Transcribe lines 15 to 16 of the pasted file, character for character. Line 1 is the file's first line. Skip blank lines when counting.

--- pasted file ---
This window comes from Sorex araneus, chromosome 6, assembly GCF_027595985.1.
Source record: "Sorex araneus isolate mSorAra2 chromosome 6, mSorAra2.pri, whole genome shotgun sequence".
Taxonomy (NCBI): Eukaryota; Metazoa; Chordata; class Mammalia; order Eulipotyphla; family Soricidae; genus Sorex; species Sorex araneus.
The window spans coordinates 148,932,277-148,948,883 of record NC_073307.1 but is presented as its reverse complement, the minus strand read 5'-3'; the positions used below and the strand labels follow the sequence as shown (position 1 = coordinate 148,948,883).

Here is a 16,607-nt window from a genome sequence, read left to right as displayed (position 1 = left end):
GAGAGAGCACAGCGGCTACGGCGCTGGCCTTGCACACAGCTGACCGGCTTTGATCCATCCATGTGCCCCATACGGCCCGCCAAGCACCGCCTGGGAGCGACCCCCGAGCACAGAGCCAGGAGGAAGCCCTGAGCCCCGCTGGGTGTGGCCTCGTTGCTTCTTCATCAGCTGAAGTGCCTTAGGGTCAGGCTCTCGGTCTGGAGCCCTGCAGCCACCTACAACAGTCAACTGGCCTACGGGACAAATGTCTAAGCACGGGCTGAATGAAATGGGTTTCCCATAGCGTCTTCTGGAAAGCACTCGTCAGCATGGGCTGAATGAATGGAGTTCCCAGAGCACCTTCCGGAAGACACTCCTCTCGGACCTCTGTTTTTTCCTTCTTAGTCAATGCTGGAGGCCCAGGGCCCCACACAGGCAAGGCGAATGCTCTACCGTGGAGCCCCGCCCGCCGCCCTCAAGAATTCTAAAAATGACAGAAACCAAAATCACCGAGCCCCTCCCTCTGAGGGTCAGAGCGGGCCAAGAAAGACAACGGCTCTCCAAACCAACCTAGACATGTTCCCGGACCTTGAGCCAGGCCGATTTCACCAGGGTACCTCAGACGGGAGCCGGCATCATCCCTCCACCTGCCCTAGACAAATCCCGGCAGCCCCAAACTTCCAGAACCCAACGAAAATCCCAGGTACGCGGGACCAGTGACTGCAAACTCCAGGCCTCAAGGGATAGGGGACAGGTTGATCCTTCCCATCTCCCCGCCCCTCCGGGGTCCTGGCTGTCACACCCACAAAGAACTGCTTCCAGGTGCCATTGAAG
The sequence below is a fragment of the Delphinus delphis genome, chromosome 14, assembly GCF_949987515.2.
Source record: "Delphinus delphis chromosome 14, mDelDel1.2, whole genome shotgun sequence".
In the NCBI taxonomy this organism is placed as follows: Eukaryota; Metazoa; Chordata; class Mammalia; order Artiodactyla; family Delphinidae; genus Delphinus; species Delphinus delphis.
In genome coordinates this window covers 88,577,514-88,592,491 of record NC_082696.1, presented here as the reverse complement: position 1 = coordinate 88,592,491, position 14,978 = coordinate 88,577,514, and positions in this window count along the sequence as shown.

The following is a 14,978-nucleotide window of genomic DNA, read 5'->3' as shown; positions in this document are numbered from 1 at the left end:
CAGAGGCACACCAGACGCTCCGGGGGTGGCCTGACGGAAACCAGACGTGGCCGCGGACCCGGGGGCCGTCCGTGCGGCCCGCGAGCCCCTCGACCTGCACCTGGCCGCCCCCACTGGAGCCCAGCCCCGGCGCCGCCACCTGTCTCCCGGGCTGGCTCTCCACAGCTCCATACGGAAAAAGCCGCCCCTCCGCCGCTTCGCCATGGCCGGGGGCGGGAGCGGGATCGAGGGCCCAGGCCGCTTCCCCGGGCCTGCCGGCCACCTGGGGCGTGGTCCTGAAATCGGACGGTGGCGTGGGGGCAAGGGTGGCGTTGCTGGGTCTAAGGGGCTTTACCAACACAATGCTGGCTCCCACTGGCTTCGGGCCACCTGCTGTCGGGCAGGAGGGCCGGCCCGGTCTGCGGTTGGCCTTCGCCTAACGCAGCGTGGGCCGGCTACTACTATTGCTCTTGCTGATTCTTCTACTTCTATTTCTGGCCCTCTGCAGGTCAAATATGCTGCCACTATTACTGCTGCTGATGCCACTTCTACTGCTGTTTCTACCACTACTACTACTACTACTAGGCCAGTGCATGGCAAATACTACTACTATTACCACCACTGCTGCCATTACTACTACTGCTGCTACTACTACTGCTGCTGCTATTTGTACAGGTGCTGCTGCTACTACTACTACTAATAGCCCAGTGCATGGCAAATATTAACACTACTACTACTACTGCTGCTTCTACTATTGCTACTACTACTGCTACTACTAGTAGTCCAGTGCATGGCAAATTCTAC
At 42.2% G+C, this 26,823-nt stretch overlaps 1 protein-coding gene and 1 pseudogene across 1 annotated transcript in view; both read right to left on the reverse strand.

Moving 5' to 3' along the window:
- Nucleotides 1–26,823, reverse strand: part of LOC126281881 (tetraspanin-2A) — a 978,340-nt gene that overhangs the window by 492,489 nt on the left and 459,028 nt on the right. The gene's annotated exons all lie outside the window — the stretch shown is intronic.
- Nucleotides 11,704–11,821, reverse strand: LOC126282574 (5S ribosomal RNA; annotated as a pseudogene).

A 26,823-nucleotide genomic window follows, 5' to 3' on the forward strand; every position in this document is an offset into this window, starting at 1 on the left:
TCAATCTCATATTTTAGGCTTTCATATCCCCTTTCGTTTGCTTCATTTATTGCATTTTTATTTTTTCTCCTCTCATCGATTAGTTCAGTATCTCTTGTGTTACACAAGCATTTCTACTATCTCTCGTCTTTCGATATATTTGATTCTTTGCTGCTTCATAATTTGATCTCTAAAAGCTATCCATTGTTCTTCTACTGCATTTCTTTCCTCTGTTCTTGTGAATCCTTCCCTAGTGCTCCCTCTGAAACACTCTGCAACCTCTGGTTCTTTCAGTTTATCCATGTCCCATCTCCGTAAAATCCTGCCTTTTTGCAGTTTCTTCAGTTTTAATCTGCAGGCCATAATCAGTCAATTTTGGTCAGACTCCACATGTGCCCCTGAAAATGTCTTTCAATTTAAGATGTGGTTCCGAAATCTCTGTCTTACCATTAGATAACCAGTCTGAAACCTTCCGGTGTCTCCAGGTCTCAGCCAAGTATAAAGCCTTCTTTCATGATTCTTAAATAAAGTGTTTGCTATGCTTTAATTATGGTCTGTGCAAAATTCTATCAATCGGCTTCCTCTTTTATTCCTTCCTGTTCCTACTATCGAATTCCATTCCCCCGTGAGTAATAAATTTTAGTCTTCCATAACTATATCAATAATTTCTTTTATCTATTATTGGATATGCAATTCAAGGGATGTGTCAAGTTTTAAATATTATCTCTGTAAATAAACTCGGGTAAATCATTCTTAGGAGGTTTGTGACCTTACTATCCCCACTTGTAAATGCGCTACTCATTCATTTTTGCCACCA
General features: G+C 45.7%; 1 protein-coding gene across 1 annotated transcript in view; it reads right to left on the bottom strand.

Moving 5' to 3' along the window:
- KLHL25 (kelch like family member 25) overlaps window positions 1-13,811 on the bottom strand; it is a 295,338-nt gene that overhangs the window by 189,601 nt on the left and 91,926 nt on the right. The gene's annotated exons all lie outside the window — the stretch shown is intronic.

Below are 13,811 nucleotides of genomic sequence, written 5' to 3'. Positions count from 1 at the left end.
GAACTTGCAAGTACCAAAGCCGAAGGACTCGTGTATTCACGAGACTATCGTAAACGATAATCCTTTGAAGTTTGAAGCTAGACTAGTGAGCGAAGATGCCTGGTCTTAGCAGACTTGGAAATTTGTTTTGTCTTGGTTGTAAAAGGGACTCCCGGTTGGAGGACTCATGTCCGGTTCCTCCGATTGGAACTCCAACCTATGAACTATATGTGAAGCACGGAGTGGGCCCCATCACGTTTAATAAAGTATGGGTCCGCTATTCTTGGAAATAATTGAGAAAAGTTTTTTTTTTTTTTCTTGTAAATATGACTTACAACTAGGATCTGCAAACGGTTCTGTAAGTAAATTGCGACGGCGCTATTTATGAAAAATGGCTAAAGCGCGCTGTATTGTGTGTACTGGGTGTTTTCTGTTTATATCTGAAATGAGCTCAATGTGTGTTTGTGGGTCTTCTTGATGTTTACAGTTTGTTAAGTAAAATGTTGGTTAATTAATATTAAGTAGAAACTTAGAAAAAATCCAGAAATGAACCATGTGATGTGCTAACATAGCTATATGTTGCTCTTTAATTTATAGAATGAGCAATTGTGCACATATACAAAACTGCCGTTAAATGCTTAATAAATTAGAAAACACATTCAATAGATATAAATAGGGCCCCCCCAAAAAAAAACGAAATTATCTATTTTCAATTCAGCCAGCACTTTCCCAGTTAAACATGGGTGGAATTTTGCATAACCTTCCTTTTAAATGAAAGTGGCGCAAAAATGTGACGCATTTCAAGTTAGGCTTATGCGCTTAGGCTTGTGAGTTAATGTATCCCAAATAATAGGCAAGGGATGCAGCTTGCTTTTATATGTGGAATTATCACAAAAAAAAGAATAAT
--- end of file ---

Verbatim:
- Nucleotides 1–26,823, reverse strand: part of LOC126281881 (tetraspanin-2A) — a 978,340-nt gene that overhangs the window by 492,489 nt on the left and 459,028 nt on the right. The gene's annotated exons all lie outside the window — the stretch shown is intronic.
- Nucleotides 11,704–11,821, reverse strand: LOC126282574 (5S ribosomal RNA; annotated as a pseudogene).